CAIRO — In the deadliest attack on civilians in Egypt’s modern history, Islamist militants detonated a bomb inside a crowded mosque on Friday and then sprayed gunfire on panicked worshipers as they fled the building, killing at least 235 people and wounding at least 109 others.
The scale and ruthlessness of the assault, which occurred in a small town in the insurgency-racked Sinai Peninsula, sent shock waves across the nation, not just for the number of deaths but also for the choice of target. Attacks on mosques are rare in Egypt, where the Islamic State has targeted Coptic Christian churches and pilgrims but avoided Muslim places of worship.
The attack injected a new element into Egypt’s volatile stew because most of the victims were Sufi Muslims, who practice a mystical form of Islam that some extremists deem heretical. And it underscored the failure of President Abdel Fattah el-Sisi, who has insisted he needs to crush political opposition to combat the threat of Islamist militancy, to deliver on his promises of security to ordinary Egyptians.
“We will respond to the terrorist attack in Al Rawda,” Mr. Sisi vowed in a televised speech. “The military and the police will take revenge.”
He convened an emergency meeting of top security officials including the interior minister, spy chief and defense minister. Egyptian military aircraft later carried out several airstrikes, targeting militants fleeing the area in four-wheel-drive vehicles, an Egyptian military official said.
The Egyptian military, which has been battling a local affiliate of Islamic State in northern Sinai for years, declared a curfew in the town of Bir al-Abed, where the attack took place, and in the main northern Sinai town of El Arish. Violence in Sinai surged after 2013, when Mr. Sisi came to power in a military takeover that deposed the democratically elected president, Mohamed Morsi of the Muslim Brotherhood.
Even by recent standards in Egypt, where militants have blown up Christian worshipers as they knelt at church pews and gunned down pilgrims in buses, it was an unusually ruthless assault.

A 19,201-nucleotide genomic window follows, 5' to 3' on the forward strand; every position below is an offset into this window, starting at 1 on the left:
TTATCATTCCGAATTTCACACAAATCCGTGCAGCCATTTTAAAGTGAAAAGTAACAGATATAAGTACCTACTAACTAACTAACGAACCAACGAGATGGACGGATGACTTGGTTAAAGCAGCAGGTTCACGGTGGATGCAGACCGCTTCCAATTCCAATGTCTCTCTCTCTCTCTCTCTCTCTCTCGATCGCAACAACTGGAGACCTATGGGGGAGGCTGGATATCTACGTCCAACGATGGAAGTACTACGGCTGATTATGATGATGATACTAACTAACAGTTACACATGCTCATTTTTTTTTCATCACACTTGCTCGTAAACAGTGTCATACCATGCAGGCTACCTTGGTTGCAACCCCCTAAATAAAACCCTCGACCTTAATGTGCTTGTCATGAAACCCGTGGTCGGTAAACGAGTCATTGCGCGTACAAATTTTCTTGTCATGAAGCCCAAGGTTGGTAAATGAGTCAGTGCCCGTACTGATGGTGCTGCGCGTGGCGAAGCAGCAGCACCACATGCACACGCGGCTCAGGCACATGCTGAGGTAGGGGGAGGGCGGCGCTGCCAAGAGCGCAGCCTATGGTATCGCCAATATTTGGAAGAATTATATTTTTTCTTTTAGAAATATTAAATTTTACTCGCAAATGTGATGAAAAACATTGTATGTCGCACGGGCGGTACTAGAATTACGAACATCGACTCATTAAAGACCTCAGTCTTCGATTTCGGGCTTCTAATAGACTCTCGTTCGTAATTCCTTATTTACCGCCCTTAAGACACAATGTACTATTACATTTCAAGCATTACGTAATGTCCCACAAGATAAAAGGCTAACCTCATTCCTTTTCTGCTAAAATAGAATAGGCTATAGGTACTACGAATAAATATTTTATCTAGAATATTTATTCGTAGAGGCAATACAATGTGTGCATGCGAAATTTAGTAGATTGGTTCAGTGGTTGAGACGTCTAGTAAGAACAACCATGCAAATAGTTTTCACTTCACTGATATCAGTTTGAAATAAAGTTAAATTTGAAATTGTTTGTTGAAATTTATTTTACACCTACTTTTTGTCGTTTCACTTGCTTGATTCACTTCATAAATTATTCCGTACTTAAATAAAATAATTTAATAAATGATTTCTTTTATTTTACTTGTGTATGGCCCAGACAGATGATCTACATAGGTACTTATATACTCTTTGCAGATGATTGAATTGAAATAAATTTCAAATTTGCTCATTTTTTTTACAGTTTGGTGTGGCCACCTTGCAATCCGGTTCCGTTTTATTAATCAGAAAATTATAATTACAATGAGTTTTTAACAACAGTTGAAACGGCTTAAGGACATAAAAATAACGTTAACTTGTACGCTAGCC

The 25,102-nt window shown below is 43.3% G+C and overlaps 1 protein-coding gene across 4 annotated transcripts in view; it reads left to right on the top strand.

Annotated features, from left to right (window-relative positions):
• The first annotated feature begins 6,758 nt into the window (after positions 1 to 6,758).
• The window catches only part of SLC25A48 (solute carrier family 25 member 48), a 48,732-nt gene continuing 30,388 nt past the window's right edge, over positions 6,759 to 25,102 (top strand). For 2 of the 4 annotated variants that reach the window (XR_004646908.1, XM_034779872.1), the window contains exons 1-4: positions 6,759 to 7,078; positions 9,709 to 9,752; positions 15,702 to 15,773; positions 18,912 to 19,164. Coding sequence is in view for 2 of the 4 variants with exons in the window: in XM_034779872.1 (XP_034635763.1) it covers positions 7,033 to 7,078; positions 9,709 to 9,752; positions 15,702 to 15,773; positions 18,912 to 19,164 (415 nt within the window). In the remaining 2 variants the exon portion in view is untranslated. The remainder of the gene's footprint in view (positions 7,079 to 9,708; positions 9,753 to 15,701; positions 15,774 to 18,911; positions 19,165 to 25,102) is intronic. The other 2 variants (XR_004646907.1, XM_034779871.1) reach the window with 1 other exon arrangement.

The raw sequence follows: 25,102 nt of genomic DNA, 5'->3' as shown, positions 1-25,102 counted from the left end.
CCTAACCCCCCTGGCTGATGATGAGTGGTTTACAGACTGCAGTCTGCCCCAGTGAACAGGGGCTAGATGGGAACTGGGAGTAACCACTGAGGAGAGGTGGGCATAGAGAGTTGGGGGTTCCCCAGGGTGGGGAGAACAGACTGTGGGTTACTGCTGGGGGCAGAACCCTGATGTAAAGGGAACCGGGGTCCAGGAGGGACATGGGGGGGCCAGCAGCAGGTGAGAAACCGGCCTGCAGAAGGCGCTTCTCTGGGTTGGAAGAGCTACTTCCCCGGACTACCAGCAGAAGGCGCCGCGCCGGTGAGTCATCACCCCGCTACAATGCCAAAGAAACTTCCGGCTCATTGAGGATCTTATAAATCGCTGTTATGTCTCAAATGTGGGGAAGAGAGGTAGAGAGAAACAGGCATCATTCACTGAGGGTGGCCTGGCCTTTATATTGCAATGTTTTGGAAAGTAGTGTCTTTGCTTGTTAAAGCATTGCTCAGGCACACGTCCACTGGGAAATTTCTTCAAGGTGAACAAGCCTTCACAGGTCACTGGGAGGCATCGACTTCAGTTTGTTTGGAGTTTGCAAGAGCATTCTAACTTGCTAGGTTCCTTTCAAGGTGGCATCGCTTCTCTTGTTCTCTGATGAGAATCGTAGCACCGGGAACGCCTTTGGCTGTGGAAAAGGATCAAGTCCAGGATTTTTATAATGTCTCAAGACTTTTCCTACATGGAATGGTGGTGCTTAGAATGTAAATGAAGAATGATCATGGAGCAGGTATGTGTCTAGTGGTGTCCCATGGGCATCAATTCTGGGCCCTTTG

“I can’t believe they attacked a mosque,” a Muslim cleric in Bir al-Abed said by phone, requesting anonymity for fear he could also be attacked. In recent months, the Islamic State had threatened and killed a number of Sufis there but it had not attacked a place of worship, the cleric said.
The attack started midday during Friday Prayers when a bomb — mostly likely set off by a suicide bomber, according to security officials — ripped through Al Rawda mosque in Bir al-Abed, a small town 125 miles northeast of Cairo. As worshipers fled, they were confronted with group of gunmen who, witnesses said, had pulled up outside in a four-wheel-drive vehicles.
Some of the gunmen rushed into the mosque, where they opened fire on the worshipers. Others waited outside, picking off those who had managed to flee.
The gunmen lingered at the scene even as emergency workers arrived to treat the wounded, opening fire on several ambulances, Ahmed el-Ansari, a senior government health official, said on state television.
Mayna Nasser, 40, who was shot twice in the shoulder, drifted in and out of consciousness as he was rushed to hospital. “My children were there, my children were there,” he said, according to Samy, the volunteer emergency medical worker who drove him there and who declined to give his last name.
Samy, who spoke by phone, said the emergency services in Bir al-Abed were so overwhelmed that some of the wounded had to be transported to the hospital in the back of cattle truck.
Many were taken to the general hospital in the El Arish, where medics described chaotic scenes as staff struggled to deal with a flood of dead and wounded. “They pretty much have bullets in every part of their bodies,” said one medical official, speaking by phone. Others had extensive burns or limbs lost from the explosion.